This tiny camera add-on lets you shoot DSLR-like photos on your iPhone

By Jos
Jun 18, 2015
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  1. shoot raw iphone

    Despite all the advancements in smartphone photography, the photos produced still can’t hold a candle to a DSLR or even a good point-and-shoot camera. Some companies have tackled this with accessories like lens attachments, flash units, camera cases, and more. DxO, known for its Raw conversion software and image sensor benchmarks, is joining that growing list of companies with the One.

    shoot raw iphone This small add-on camera connects to an iPhone or iPad via the Lightning port and packs an f/1.8 32mm (equivalent) lens as well as a 20-megapixel BSI-CMOS sensor inside. This is the same sensor that Sony uses in its RX100 III, which is priced at almost $800 -- needless to say it’s no cheap affair.

    The One will reportedly produce DSLR-quality images in SuperRAW format, which are stored on a removable microSD memory card, while ready-to-share JPG versions are saved to your iPhone’s cameral roll. A companion iOS app lets you access all the manual controls quickly and easily, including an ISO range of 100 to 51,200 and shutter speeds between 1/8,000 to 15 seconds.

    Compared to similar clip-on cameras that connect wirelessly, the One’s use of the lightning port means there’s no lag in the Live View feed on your smartphone’s display. When attached it can also pivot 60 degrees in either direction, or you can flip it around into selfie mode. You can also use the DxO as a standalone camera but you are limited to auto mode with no live feed.

    shoot raw iphone

    Measuring in at just 2.7 by 1 by 1.9 inches (HWD), and weighing 3.8 ounces, the One can fit in your pocket with ease. Priced at a whopping $600, the company is aiming this at serious photographers who want to have quality without lugging around their DSLR, or want to have access to their high-resolution photos on their smartphone immediatly after snapping it.

    The camera will ship in September but DxO is accepting pre-orders starting today. Those who buy in also get DxO FilmPack and (for a limited time) the Elite Edition of DxO OpticsPro desktop editing software.

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  2. Skidmarksdeluxe

    Skidmarksdeluxe TS Evangelist Posts: 6,341   +1,939

    Manufacturers place too much emphasis on phone cameras as a selling point and consumers are very gullible so they choose a phone based entirely on the camera. While most phone cameras are fine to take a quick snap with while out and about but if you take photography even slightly seriously no phone camera is close to cutting the mustard, a good point & shoot is the least you should aim for.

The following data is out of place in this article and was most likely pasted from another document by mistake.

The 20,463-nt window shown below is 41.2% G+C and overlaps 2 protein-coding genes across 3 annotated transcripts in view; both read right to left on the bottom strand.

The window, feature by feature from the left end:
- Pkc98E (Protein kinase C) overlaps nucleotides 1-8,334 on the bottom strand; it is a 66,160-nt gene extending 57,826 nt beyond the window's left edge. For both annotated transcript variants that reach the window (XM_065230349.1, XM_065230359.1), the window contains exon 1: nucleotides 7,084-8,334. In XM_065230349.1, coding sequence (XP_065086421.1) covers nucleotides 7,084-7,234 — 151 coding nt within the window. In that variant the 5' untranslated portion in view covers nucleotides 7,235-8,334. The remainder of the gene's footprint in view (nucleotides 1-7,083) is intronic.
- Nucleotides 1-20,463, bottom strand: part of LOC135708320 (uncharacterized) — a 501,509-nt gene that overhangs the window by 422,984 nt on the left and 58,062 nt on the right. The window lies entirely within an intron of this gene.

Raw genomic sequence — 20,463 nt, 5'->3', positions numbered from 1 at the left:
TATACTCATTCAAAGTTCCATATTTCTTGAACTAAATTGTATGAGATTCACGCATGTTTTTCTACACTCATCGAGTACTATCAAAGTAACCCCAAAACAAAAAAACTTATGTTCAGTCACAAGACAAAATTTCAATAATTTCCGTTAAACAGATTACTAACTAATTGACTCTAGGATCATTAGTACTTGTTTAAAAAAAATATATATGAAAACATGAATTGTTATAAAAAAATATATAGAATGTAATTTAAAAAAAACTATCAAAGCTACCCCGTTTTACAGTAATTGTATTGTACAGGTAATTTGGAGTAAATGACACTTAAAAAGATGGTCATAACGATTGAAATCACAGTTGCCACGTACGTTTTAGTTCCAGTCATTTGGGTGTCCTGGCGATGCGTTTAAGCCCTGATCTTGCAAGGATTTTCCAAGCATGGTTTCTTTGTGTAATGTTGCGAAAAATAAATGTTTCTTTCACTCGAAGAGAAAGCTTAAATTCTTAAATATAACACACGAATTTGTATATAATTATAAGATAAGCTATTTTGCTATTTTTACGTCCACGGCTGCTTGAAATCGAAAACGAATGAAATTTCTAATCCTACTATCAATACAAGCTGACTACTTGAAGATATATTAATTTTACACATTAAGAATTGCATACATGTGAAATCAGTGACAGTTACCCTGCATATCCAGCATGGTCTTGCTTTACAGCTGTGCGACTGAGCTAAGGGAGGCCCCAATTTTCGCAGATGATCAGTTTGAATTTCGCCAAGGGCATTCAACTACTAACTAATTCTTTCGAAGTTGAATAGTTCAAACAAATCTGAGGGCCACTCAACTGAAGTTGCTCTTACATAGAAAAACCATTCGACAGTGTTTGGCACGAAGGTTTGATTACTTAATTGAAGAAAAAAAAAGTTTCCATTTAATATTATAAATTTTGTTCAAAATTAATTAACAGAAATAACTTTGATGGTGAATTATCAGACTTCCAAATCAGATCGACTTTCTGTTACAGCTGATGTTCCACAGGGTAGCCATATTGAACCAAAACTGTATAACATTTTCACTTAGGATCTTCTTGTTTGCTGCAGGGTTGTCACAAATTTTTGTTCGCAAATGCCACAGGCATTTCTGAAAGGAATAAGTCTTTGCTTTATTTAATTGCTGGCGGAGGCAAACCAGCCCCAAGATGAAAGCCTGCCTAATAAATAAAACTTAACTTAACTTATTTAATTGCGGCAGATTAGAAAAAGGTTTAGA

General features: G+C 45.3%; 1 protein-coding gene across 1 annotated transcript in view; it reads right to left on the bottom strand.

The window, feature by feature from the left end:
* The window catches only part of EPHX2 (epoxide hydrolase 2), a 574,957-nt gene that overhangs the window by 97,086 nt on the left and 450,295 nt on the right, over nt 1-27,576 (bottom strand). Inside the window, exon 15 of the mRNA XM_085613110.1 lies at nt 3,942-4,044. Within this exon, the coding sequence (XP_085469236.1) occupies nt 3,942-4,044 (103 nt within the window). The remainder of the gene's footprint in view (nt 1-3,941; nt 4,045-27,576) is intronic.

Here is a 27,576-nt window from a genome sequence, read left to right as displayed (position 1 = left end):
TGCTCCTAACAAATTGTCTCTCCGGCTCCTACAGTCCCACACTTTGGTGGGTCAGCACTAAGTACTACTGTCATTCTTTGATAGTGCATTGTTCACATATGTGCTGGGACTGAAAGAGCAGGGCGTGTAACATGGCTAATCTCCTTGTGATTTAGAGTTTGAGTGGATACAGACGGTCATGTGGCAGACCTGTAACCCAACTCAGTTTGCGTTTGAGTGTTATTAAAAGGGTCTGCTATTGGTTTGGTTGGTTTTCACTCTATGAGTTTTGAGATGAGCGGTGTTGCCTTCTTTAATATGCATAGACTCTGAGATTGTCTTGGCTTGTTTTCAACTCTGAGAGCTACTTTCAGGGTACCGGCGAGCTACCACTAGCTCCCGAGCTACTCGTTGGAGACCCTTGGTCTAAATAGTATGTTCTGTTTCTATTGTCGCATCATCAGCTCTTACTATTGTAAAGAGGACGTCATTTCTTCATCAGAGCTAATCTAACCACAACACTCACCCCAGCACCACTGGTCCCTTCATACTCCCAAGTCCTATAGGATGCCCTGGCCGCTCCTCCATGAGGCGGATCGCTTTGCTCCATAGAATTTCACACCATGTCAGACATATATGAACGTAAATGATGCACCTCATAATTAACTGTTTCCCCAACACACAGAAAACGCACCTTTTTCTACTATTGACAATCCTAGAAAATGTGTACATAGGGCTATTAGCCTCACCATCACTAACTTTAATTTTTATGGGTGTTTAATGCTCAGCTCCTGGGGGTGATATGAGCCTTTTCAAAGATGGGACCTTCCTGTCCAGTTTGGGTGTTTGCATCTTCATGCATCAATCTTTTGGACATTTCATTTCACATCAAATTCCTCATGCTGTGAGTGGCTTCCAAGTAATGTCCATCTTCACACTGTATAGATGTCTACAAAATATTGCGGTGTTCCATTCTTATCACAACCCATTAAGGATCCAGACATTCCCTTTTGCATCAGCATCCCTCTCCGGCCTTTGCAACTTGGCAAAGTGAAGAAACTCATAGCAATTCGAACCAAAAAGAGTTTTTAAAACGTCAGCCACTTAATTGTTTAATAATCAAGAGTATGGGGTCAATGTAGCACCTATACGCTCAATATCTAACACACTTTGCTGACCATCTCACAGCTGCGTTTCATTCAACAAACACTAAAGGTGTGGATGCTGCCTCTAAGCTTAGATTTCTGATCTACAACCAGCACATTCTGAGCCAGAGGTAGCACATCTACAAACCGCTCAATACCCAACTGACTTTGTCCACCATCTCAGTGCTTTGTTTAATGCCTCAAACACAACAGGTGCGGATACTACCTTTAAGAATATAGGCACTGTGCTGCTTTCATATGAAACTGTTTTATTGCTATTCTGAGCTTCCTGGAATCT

When I choose a phone the camera is always near the bottom of the list and the selfie camera doesn't feature at all but that's just me. In fact you can't get a half decent phone without half decent cameras nowadays.
    Satish Mallya likes this.
  3. Railman

    Railman TS Booster Posts: 708   +101

    I dare say this is an improvement on a smart phone camera but how could it compare with a DSLR? It has been known for a long time that a decent lens is more important that the mega pixel count. For example my 4 MP camera takes far better pictures than my 8MP smart phone.
    OortCloud likes this.
  4. OortCloud

    OortCloud TS Booster Posts: 113   +27

    I'd be really surprised if a little tiny lens like that can produce a picture to match even a budget-range DSLR lens. It just doesn't have the light-gathering capability.
  5. Skewed Input

    Skewed Input TS Rookie Posts: 31   +9

    Nice specs, but most photographers would much rather spend that $600 towards camera equipment and/or a lens. I get the's smaller, but it's still one more thing you're carrying with you.
  6. captaincranky

    captaincranky TechSpot Addict Posts: 11,466   +1,760

    Am I correct in thinking this junk is just going to hang off the phone's lightning port?

    Not only is the "device" awkward, it's bonafide stupid as well.

    You can easily purchase a DSLR with lens for under $600.00. And know what, it's "ergonomic" as well.

    I'm positive I can hold any SLR camera steadier than an awkward phone with a sidecar.

    But then, I guess a camera isn't as "swavey and dee-boy-ner", as wun o' dem thar iPhonies.
  7. urbanman2004

    urbanman2004 TS Rookie

    Pro photogs know better than to sacrifice a real DSLR for this trend

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